Information Gain
It measures the expected reduction in entropy. It decides which attribute goes into a decision node. To minimize the decision tree depth, the attribute with the most entropy reduction is the best choice!
More precisely, the information gain Gain(S, A) of an attribute A relative to a collection of examples S is defined as:
S = Each value v of all possible values of attribute A
Sv = Subset of S for which attribute A has value v
|Sv| = Number of elements in Sv
|S| = Number of elements in S
Let’s see how these measures work!
Suppose we want ID3 to decide whether the weather is good for playing baseball. Over the course of two weeks, data is collected to help ID3 build a decision tree. The target classification is “should we play baseball?” which can be yes or no.
See the following table.
Day |
Outlook |
Temperature |
Humidity |
Wind |
Should I play baseball? |
D1 |
Sunny |
Hot |
High |
Weak |
No |
D2 |
Sunny |
Hot |
High |
Strong |
No |
D3 |
Overcast |
Hot |
High |
Weak |
Yes |
D4 |
Rain |
Mild |
High |
Weak |
Yes |
D5 |
Rain |
Cool |
Normal |
Weak |
Yes |
D6 |
Rain |
Cool |
Normal |
Strong |
No |
D7 |
Overcast |
Cool |
Normal |
Strong |
Yes |
D8 |
Sunny |
Mild |
High |
Weak |
No |
D9 |
Sunny |
Cool |
Normal |
Weak |
Yes |
D10 |
Rain |
Mild |
Normal |
Weak |
Yes |
D11 |
Sunny |
Mild |
Normal |
Strong |
Yes |
D12 |
Overcast |
Mild |
High |
Strong |
Yes |
D13 |
Overcast |
Hot |
Normal |
Weak |
Yes |
D14 |
Rain |
Mild |
High |
Strong |
No |
The weather attributes are outlook, temperature, humidity, and wind speed. They can have the following values:
outlook = { sunny, overcast, rain }
temperature = {hot, mild, cool }
humidity = { high, normal }
wind = { weak, strong }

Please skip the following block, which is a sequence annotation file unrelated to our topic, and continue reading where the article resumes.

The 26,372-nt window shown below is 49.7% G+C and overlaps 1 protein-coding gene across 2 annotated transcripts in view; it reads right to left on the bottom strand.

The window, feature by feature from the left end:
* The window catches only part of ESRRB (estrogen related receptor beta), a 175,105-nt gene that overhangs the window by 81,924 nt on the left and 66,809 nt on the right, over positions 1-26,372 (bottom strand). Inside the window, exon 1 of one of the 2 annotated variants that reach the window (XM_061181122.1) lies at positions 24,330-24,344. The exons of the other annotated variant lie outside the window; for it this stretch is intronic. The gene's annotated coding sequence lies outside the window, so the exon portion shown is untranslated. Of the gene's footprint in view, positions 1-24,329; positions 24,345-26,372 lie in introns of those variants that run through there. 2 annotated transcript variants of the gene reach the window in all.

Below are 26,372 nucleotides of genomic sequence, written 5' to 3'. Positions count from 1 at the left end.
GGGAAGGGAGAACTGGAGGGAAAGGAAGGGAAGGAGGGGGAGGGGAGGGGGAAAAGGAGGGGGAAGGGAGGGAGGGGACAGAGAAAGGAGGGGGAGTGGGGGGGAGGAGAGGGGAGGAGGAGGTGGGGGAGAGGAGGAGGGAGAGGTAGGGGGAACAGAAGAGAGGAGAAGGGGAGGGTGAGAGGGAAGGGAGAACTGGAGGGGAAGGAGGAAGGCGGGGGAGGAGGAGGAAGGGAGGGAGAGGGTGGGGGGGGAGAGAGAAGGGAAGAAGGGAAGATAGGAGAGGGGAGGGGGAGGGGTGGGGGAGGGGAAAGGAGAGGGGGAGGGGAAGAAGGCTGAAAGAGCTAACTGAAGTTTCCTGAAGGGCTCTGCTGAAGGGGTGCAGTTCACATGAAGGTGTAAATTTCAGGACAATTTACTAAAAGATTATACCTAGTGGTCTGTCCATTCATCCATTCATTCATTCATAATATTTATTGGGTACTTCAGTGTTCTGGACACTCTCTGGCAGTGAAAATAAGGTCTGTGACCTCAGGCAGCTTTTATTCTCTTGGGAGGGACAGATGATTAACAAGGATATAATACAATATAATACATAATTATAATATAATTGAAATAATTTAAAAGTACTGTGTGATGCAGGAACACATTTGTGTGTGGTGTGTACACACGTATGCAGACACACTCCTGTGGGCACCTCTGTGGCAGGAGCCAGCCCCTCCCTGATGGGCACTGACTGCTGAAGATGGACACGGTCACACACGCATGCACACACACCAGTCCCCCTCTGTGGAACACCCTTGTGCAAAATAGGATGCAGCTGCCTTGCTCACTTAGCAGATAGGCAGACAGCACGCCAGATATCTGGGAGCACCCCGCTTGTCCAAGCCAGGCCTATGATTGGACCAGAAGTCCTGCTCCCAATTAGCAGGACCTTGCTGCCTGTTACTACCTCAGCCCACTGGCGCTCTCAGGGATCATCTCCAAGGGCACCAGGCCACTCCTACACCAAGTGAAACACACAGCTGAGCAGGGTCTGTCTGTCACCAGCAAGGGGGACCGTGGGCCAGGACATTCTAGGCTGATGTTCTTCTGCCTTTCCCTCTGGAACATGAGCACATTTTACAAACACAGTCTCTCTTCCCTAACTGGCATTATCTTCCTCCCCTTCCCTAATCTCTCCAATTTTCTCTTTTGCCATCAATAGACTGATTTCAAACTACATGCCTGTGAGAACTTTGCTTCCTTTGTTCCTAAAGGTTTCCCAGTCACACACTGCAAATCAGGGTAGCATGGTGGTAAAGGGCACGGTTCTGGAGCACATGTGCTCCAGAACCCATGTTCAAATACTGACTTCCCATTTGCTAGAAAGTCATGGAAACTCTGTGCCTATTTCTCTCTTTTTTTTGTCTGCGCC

We need to find which attribute will be the root node in our decision tree.
Entropy(S) = – (9/14) Log2 (9/14) – (5/14) Log2 (5/14) = 0.940
Gain(S,Wind) = Entropy(S) – (8/14)*Entropy(S_{weak}) – (6/14)*Entropy(S_{strong})
= 0.940 – (8/14)*0.811 – (6/14)*1.00
= 0.048
Entropy(S_{weak}) = - (6/8)*log2(6/8) – (2/8)*log2(2/8) = 0.811
Entropy(S_{strong}) = - (3/6)*log2(3/6) – (3/6)*log2(3/6) = 1.00
For each attribute, the gain is calculated and the highest gain is used in the decision.
Gain(S, Outlook) = 0.246
Gain(S, Temperature) = 0.029
Gain(S, Humidity) = 0.151
Clearly, the outlook attribute has the highest gain. Therefore, it is used as the decision attribute in the root node.
Since outlook has three possible values, the root node has three branches (sunny, overcast, rain). The next question is, What attribute should be tested at the sunny branch node? Since we've used outlook at the root, we only decide on the remaining three attributes: humidity, temperature, or wind.
S_{sunny} = {D1, D2, D8, D9, D11} = 5 examples from the table with outlook = sunny
Gain(S_{sunny}, Humidity) = 0.970
Gain(S_{sunny}, Temperature) = 0.570
Gain(S_{sunny}, Wind) = 0.019
Humidity has the highest gain; therefore, it is used as the decision node. This process goes on until all data is classified perfectly or we run out of attributes.
The decision tree can also be expressed in rule format:
IF outlook = sunny AND humidity = high THEN play baseball = no
IF outlook = rain AND humidity = high THEN play baseball = no
IF outlook = rain AND wind = strong THEN play baseball = yes
IF outlook = overcast THEN play baseball = yes
IF outlook = rain AND wind = weak THEN play baseball = yes
So, that was a very quick intro to decision trees. It’s as simple as depicted above. I hope this article helps you!
Published at DZone with permission of Ramandeep Kaur, DZone MVB. See the original article here.